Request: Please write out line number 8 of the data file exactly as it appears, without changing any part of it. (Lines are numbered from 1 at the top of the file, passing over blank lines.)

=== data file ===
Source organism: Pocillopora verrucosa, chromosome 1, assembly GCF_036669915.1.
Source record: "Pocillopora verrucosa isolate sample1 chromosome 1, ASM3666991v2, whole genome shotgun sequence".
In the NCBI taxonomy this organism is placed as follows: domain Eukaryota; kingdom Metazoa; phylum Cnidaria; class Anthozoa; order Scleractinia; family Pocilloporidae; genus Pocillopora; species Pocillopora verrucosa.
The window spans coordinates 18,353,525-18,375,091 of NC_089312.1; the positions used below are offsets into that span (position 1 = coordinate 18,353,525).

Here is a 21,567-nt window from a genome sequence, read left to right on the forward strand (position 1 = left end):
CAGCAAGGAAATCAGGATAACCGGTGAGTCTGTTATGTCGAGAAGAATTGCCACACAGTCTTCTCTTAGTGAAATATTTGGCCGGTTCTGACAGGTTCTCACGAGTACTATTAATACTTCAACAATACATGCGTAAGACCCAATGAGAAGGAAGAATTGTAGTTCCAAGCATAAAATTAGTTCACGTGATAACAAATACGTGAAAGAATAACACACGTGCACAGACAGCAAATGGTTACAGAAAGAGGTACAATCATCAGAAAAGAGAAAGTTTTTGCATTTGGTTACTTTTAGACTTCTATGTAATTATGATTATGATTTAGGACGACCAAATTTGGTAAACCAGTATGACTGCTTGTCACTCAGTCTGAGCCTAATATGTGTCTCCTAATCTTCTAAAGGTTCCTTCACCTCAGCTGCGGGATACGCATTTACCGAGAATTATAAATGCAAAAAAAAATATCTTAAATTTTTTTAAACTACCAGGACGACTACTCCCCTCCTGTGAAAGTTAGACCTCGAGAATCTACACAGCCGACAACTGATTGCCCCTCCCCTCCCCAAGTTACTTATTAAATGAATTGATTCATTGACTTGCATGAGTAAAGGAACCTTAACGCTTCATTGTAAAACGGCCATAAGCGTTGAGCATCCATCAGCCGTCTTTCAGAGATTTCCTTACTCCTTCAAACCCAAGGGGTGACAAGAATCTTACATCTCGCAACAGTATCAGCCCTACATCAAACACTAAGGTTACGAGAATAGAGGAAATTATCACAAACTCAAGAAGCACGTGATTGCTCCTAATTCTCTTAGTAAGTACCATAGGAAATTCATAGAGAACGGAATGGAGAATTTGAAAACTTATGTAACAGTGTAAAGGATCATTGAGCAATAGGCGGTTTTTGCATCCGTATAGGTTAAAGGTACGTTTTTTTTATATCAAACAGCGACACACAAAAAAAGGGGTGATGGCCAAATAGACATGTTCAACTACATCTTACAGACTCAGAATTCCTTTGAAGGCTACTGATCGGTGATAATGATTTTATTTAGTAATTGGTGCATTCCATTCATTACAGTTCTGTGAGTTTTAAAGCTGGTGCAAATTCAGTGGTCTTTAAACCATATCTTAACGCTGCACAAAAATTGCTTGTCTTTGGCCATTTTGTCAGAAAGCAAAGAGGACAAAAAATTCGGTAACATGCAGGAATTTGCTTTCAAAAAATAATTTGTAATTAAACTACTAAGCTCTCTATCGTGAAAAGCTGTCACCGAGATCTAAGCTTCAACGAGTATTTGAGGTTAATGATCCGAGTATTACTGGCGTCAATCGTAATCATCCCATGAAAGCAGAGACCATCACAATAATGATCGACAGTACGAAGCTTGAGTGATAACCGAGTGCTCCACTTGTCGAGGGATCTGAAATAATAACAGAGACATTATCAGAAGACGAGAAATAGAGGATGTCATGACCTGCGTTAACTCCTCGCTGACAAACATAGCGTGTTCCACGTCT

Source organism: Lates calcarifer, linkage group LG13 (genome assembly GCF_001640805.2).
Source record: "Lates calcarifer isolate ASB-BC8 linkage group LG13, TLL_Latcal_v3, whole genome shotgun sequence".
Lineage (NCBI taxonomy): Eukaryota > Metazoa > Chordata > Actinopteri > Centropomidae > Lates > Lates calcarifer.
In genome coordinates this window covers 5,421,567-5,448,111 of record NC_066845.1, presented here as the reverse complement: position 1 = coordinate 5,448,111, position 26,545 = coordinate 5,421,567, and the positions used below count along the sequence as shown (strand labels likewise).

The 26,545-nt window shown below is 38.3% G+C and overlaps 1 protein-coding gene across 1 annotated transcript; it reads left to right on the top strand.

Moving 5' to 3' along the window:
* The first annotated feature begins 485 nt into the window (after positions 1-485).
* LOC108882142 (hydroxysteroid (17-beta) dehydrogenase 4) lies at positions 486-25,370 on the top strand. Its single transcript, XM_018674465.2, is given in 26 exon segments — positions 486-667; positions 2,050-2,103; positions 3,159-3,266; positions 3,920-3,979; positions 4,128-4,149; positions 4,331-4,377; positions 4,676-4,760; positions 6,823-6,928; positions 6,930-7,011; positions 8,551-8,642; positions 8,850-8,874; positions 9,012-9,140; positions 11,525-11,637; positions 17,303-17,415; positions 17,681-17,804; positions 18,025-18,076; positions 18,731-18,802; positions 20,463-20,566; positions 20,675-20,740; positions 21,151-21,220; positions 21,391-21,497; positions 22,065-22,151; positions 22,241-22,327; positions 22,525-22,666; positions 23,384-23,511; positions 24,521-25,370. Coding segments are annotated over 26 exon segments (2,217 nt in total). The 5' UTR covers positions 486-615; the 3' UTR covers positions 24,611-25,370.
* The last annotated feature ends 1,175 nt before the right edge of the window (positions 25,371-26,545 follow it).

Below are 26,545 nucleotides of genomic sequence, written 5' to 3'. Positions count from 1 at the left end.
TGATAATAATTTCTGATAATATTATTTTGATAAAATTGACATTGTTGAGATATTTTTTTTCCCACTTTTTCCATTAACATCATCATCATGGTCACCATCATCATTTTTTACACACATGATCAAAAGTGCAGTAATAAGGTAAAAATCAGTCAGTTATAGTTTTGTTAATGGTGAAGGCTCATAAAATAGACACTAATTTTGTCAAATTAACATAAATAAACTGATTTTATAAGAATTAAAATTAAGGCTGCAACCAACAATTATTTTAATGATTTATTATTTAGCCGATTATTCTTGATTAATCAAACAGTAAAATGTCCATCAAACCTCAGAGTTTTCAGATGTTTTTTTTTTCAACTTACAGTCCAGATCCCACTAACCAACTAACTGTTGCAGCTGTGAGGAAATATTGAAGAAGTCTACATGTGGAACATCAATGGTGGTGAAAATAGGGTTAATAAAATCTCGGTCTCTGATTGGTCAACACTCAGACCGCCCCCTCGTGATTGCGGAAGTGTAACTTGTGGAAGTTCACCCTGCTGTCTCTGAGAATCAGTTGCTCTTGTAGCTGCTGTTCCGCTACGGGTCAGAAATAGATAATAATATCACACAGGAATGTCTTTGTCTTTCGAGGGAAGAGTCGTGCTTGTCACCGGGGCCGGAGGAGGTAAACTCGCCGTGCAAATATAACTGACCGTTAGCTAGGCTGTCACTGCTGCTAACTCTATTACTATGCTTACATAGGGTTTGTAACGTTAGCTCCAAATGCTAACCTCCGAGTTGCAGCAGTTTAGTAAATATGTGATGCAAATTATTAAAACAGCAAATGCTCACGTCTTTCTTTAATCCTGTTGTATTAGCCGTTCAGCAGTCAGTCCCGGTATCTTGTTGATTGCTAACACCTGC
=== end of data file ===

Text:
Source record: "Lates calcarifer isolate ASB-BC8 linkage group LG13, TLL_Latcal_v3, whole genome shotgun sequence".